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From MXR to AKG

It seems likely that AKG microphones will be easier to find in your local music shop, following Atlantex Music's announcement that they are to distribute these items to retailers in the U.K. Atlantex are probably best known for their distribution of MXR units and Whirlwind accessories. Prices of the AKG mics involved range from £10-35 for a dynamic moving coil type, to over £1,000 for a condenser. Well worth checking out is the new AKG D80, which sells at £29.33. If you want to know your nearest shop, or need more information, contact Atlantex Music, (Contact Details).

Renowned Peavey

A 160 watt 2 x 12 combo is the latest addition to Peavey's Solo Series — it's the Renown, and it should sell for around £325 (plus VAT). The Renown's two channels can be used separately, or they can be combined using the Automix footswitch, which comes with the combo. The Normal channel features pre- and post-gain plus active three-band EQ (incorporating a middle parametric shift), while the lead channel has traditional three-band EQ plus presence, and includes Peavey's 'Saturation' overload facility. Both channels have push-pull treble and mid-range boosts. The combo's reverb effect also has a footswitch, and you'll also find FX patching jacks, an impedance-matching output transformer, and an external speaker jack. The Renown joins the 120 watt Special and the 50 watt Bandit in the Solo Series. Peavey Electronics (UK) Ltd, (Contact Details).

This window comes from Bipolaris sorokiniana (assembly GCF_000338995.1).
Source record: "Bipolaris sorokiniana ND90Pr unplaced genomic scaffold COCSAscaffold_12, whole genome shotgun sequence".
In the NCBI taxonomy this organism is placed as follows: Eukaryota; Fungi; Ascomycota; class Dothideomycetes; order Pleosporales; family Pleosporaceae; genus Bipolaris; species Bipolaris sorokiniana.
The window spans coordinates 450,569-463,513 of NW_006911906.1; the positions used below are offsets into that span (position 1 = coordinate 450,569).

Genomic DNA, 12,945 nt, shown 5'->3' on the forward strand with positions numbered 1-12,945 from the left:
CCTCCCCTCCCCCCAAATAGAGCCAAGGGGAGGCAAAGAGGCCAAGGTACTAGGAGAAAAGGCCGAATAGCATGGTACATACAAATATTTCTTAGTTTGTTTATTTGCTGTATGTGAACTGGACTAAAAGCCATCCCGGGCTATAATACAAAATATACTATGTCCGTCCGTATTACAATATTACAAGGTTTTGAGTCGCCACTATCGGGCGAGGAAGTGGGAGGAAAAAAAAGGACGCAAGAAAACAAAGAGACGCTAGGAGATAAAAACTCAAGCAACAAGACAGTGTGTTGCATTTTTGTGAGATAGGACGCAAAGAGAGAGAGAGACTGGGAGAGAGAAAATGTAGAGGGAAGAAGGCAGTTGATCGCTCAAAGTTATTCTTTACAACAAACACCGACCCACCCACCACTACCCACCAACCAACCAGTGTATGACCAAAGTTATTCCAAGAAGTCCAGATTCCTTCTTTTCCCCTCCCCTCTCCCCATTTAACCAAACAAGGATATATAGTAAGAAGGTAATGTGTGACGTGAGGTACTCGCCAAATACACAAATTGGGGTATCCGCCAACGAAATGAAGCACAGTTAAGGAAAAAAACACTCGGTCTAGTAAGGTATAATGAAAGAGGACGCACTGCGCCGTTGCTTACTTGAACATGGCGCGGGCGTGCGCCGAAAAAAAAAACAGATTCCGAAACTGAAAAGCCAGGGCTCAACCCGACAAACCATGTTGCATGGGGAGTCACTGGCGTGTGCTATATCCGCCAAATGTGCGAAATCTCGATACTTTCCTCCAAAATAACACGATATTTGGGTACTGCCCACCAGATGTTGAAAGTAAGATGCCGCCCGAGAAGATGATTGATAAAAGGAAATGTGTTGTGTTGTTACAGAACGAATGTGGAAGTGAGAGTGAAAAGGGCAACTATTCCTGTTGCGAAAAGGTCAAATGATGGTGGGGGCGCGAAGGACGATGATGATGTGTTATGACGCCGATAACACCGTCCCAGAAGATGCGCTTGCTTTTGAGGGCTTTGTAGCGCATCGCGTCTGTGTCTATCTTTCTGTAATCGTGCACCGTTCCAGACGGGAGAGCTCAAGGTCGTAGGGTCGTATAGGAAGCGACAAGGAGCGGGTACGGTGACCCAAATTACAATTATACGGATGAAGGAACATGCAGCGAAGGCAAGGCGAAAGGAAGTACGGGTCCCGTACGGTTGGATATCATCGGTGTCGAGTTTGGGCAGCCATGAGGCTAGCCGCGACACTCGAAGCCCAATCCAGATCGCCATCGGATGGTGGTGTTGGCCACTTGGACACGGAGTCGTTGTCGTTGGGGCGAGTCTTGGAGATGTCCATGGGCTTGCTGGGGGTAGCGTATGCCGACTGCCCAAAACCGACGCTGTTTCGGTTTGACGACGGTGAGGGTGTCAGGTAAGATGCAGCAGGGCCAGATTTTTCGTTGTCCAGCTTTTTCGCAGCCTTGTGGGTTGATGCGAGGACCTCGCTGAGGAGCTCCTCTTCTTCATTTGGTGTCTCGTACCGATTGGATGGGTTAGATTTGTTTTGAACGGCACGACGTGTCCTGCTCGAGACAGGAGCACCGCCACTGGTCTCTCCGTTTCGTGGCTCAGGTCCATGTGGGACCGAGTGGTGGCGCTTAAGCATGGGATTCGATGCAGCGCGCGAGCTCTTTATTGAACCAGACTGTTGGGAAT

Phil's golden face

The tape manufacturer Ampex recently gave Phil Collins one of its 'Golden Reel' Awards for the album 'Face Value', which was recorded at London's Town House studio using Ampex 256 tape. Awards also went to Linda Gamble for the Town House, and to the engineers of the record, Hugh Padgham and Nick Launay. To mark the award, Ampex donated $1000 to UNICEF, the charity nominated by Collins. Ampex International, (Contact Details).

Jazz this Easter

The Jazz Centre Society's ever-popular Easter Jazz Course will be held at Morley College in London this year, on the 13-16 April, from 10 a.m. to 5 p.m. daily. The four-day course covers all instruments, and the tutors are all well-known jazz players and excellent teachers — this factor has done much to ensure the success of previous courses, which have often been over-subscribed. 1982's tutors are: Geoff Castle (keyboards); John Etheridge (guitar); Peter Ind (bass); Bryan Spring (drums); Ian Carr (trumpet); Claf Vas (alto sax); Bobby Wellins (tenor sax); Eddie Harvey (trombone). The curriculum includes time for individual and group tuition, practical playing and technique, and there are classes in harmony, arranging and composition. The fee is £30 if you're under 21, otherwise it's £35. Contact the JCS immediately if you're interested — places go very quickly.

Easter Course, (Contact Details).

PRS: Computers and campaigns